Monday November 10, 2003
Yesterday the nation remembered those who fell during the world wars. For many, fighting for their nation was an act that symbolised not only devotion to their country but their powerlessness to influence the decisions taken for them. These young people were victims of forces greater than themselves. Few understood the subtleties of diplomacy or the complex relations of great powers to make rational judgments on whether war was wholly right or substantially wrong. Some did and objected on grounds of conscience. Those who rebelled did so legally; the Military Service Act of 1916 enabled them, if the authorities could be convinced that their resistance was honestly grounded in religion, politics and morality, to be exempt from military service.
The reason that this is important today is not just that the the right to conscientious objection remains, even though conscription has been abolished. It is that Iraq's blasts, bombings and the emergence of a desert war fought in the shadows of American and British troops have now seen the biggest call-up of this country's reservists since Suez. More than 7,500 have been asked to sign up. But as BBC's Newsnight reported last week, not only are politicians and civil servants unaware of the right to conscientious objection but so is much of the serving defence top brass.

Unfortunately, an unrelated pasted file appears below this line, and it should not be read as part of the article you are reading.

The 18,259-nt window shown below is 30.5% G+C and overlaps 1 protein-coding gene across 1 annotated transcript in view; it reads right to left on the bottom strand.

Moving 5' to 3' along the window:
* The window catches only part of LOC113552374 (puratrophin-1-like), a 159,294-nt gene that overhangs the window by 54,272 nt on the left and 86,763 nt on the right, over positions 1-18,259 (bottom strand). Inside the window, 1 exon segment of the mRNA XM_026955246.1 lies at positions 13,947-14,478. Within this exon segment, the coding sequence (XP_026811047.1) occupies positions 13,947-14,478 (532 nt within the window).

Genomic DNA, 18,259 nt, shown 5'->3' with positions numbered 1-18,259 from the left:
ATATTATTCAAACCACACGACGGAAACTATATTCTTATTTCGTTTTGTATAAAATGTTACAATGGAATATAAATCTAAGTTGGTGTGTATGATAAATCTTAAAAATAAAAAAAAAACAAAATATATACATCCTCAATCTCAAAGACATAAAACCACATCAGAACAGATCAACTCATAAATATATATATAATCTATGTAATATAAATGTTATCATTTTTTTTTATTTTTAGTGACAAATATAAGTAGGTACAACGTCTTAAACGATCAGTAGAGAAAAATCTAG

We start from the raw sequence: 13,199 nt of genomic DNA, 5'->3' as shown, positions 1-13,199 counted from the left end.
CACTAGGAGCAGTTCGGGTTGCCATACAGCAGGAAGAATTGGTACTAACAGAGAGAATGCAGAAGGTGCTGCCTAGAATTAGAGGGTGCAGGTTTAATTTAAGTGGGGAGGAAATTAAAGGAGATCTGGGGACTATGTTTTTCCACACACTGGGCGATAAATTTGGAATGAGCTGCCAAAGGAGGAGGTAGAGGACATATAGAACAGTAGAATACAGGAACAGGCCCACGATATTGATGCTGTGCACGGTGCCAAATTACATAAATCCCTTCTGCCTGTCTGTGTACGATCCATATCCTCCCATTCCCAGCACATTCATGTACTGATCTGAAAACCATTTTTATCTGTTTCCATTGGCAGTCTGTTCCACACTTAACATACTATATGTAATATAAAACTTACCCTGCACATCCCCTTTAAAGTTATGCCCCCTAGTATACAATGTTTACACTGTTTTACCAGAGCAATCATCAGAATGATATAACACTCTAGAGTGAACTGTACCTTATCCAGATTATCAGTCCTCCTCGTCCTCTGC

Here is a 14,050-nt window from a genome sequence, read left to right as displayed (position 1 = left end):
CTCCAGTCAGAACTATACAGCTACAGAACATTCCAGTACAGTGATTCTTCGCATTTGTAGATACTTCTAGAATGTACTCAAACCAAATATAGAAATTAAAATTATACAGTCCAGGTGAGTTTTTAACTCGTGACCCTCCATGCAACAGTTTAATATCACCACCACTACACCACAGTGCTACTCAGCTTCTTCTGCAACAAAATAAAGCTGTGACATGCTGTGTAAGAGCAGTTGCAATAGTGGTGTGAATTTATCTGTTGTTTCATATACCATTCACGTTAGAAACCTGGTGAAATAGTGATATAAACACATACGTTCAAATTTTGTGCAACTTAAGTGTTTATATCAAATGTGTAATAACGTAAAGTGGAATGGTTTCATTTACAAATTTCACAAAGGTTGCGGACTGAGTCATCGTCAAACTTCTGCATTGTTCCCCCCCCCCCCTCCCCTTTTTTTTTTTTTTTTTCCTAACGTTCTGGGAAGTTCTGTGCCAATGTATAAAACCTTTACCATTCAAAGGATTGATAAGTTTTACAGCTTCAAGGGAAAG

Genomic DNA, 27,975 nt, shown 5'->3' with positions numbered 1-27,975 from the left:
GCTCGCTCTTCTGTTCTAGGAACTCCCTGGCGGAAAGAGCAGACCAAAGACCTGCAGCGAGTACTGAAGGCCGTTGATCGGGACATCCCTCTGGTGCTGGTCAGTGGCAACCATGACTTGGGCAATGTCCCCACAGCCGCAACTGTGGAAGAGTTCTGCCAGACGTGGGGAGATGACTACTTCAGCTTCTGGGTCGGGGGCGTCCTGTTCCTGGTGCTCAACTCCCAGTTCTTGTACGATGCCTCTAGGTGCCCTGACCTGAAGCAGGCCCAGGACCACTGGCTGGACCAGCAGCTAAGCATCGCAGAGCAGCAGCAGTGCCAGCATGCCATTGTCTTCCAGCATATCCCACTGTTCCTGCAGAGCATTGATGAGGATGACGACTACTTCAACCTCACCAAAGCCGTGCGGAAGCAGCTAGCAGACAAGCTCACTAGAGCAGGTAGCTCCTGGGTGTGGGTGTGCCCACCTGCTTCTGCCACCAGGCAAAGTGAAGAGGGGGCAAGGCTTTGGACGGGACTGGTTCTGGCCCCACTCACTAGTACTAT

Muslim reservists who decline the request to go to Iraq are not being disloyal but are being guided by their sense of right or wrong. These are intensely personal decisions - fellow believers might disagree - but a belief that the war is wrong or opposition to harming fellow humans should be considered as proper reasons for a refusal to fight. There should be a recognition that soldiers are susceptible to these human responses. Troops too traumatised by what they have seen to continue fighting should be afforded understanding, not a court martial. The key is to comprehend what informs another's morals or ethics. An individual's conscience can be fallible, but a politics that forces people to violate their conscience is worse.